• In the field of tailings management, long-term stability of tailings restricting the movement of contaminants, strengthening of embankment system, maximum re-use of effluents and reclamation of the existing ponds are some of the challenging areas for continuous research and improvement.
  • A great deal of efforts has already been made to implement precipitation of uranium peroxide (UO4.2H2O) using hydrogen peroxide in place of magnesium di-uranate. This will prevent co-precipitation of other metals, ensure higher purity in product and control many environment related problems.
  • Use of integrated software (survey-geology-mine planning) has helped to quickly establish the configuration of ore body and assess the potential of the deposit. Standard modules of mine layout and method have been developed with minor variations to accommodate the sitespecific geology. Similarly, standard modules and parameters for different processing activities are in place for implementation with site-specific modifications. This has considerably cut down time in planning, award of contracts for construction, drawing up specification for equipment and procurement. Uniformity in procedures for different studies like environmental assessment, feasibility, detailed project report etc has helped to reduce the pre-project period.

3 . Mamallapuram

Context : The historic coastal town of Mamallapuram on the scenic East Coast Road in Tamil Nadu is expected to be the venue for the second India-China informal summit between Prime Minister Narendra Modi and Chinese President Xi Jinping, scheduled in October this year.

About Mahabalipuram / Mamallapuram

  • Mahabalipuram or Mamallapuram is a historic city and UNESCO World Heritage site in Tamil Nadu.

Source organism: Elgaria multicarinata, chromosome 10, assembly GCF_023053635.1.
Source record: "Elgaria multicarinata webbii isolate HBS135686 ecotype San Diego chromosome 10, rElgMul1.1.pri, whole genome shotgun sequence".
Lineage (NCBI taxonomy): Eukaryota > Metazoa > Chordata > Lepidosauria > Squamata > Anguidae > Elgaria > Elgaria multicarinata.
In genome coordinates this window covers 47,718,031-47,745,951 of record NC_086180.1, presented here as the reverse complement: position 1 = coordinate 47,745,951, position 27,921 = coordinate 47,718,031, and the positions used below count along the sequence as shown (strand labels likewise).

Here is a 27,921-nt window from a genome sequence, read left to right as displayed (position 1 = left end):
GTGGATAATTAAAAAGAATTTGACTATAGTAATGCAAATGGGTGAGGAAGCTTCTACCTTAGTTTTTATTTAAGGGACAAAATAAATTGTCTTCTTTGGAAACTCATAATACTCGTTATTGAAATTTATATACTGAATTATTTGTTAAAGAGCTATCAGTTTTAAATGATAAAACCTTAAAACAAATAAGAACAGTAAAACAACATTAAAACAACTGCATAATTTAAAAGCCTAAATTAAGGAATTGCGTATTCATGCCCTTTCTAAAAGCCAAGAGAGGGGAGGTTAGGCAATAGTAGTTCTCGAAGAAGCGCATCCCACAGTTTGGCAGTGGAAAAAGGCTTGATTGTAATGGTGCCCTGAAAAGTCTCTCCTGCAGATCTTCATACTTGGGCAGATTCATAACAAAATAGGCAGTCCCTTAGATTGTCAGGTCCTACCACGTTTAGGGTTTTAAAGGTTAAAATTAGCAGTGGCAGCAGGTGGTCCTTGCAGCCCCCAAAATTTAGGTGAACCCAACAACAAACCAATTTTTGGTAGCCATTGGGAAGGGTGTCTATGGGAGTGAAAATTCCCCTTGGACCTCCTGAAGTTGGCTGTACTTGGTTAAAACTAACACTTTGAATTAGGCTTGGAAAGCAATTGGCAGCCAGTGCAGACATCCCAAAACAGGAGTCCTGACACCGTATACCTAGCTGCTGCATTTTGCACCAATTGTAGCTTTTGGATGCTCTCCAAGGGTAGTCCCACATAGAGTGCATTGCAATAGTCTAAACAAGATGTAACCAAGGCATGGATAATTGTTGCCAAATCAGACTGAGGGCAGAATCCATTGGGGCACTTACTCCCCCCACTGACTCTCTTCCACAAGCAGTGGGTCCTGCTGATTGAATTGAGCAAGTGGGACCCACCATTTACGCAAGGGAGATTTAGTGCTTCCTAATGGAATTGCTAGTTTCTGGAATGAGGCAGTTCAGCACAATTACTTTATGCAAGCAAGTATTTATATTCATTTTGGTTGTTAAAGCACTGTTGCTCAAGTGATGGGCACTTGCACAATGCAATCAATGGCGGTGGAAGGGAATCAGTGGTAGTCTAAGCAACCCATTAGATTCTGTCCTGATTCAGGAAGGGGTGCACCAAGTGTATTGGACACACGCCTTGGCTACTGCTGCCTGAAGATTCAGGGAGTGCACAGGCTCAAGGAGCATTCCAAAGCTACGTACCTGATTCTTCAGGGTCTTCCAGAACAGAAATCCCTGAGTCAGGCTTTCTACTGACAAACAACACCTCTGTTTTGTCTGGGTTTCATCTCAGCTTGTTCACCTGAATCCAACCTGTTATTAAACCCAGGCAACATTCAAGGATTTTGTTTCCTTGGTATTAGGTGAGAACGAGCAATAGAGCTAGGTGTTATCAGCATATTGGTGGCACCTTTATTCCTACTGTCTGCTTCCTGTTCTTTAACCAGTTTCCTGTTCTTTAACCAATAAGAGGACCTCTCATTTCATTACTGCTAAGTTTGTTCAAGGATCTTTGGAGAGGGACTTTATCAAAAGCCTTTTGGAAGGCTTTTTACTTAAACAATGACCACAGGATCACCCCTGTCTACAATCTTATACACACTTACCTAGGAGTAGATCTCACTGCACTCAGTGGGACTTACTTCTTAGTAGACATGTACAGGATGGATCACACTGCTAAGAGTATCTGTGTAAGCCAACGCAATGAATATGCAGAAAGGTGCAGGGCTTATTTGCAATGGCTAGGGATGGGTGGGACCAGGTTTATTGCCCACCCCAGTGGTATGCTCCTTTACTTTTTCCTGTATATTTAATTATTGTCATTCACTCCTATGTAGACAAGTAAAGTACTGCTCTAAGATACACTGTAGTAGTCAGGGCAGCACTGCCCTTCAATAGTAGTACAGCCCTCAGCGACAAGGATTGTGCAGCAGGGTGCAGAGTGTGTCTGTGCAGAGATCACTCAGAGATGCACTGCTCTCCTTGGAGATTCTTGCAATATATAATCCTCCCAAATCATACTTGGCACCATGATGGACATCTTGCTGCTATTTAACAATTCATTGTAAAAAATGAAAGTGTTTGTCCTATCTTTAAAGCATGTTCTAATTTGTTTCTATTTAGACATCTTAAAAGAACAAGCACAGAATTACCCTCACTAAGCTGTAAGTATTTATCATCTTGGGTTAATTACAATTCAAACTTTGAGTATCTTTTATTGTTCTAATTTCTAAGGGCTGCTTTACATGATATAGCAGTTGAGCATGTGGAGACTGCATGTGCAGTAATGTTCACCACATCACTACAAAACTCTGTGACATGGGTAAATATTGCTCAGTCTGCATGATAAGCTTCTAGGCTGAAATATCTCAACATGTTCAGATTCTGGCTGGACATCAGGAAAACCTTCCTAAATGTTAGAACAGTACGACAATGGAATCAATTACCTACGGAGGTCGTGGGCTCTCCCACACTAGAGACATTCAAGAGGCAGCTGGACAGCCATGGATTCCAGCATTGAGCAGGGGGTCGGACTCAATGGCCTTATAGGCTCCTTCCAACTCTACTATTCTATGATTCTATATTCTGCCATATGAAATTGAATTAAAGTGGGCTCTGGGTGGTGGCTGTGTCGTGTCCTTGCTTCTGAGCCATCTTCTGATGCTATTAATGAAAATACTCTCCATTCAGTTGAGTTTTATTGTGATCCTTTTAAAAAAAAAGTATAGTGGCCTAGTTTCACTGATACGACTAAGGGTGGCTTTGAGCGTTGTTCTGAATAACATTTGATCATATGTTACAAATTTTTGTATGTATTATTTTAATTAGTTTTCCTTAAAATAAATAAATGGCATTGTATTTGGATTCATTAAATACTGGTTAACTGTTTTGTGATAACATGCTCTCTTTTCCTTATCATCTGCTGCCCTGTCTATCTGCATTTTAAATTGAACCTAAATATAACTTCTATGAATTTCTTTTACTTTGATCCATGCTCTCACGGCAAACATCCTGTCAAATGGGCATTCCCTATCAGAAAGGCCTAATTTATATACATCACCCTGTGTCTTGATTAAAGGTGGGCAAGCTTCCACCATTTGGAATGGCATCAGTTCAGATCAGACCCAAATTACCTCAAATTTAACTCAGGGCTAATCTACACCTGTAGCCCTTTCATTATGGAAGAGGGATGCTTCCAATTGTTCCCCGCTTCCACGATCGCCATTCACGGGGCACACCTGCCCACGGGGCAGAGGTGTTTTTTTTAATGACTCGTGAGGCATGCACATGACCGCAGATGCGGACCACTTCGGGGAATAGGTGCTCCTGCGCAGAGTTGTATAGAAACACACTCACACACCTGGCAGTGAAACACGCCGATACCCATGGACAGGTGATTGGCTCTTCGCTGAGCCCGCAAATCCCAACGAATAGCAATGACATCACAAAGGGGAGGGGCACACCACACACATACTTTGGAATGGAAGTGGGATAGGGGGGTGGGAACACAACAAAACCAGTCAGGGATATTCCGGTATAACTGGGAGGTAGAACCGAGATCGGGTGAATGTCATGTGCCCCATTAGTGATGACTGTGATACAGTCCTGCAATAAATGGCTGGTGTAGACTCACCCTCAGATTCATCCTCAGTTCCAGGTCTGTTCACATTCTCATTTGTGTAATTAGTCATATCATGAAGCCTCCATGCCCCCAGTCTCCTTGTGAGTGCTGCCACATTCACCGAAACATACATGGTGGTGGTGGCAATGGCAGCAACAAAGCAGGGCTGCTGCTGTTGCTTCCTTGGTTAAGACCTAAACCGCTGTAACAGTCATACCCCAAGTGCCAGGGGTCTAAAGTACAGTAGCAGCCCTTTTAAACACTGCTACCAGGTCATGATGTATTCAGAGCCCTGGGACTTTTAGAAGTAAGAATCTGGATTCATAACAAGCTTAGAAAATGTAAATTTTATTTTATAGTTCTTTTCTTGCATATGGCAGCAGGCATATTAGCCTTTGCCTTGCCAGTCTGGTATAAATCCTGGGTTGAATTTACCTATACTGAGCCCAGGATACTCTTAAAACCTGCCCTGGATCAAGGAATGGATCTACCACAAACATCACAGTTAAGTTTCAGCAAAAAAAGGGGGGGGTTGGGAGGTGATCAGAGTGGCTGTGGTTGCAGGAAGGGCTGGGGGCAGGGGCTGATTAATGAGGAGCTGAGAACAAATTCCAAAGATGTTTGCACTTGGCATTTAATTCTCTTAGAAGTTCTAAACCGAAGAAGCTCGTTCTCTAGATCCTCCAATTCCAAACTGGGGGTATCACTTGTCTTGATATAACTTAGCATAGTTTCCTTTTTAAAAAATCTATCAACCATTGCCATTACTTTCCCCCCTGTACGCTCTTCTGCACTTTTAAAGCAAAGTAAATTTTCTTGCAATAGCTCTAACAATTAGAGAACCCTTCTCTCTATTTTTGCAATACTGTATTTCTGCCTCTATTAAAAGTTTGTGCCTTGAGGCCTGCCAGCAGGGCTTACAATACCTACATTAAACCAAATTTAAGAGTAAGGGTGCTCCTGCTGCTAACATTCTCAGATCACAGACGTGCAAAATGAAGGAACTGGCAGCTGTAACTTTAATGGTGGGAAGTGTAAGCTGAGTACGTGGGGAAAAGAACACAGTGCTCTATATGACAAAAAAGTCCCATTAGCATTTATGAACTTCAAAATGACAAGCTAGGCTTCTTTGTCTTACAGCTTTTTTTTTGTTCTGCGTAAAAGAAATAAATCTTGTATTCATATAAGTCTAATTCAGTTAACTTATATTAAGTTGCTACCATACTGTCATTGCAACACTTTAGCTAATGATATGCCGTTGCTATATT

• During the reign of the Pallava dynasty, between the 3rd century CE and 7th century CE, it became an important centre of art, architecture and literature. Mahabalipuram was already a thriving sea port on the Bay of Bengal before this time.
  • A significant amount of coins and other artefacts excavated from this region also indicate a pre-existing trade relation with the Romans even before it became a part of the Pallava Empire.
  • The group of monuments at Mahabalipuram is a collection of 7th- and 8th-century CE religious monuments in the coastal resort town of Mamallapuram, Tamil Nadu
  • The site has 400 ancient monuments and tamil reliigious temples including one of the largest open-air rock reliefs in the world: the Descent of the Ganges or Arjuna’s Penance.The group contains several categories of monuments: ratha temples with monolithic processional chariots, built between 630 and 668; mandapa viharas (cave temples), rock reliefs (particularly bas-reliefs); stone-cut temples built between 695 and 722, and archaeological excavations dated to the 6th century and earlier.

Shore Temple / Shore Temple

  • “Seven Pagodas” has served as a nickname for the south Indian city of Mahabalipuram, also called Mamallapuram, since the first European explorers reached it. The phrase “Seven Pagodas” refers to a myth that has circulated in India, Europe, according to a myth seven temples once stood along Mahabalipuram’s shore
  • In 2005 the Indian Navy searched the coastline using sonar, and discovered the remains of two submerged temples and one cave temple
  • Currently only shore temple exists
  • The construction of Shore Temple was started by Pallava ruler Narasimhavarman II. Later, Cholas built the additional parts of the temple after invading the Mamallapuram from the Pallavas.
  • Shore temple is a complex of 3 temples. One big temple and two small temples. In that two temples have pyramid shaped gopura (temple tower).
  • Two shrines in the Shore Temple are dedicated to Lord Shiva. The 3rd and the small temple is the Vishnu temple. This depicts the blend of religious ideologies which existed in the past.
  • Shore Temple looks like a Ratha (Chariot) from a distance. It is believed that Shore Temple resembles the structure of Dharmaraja Ratha.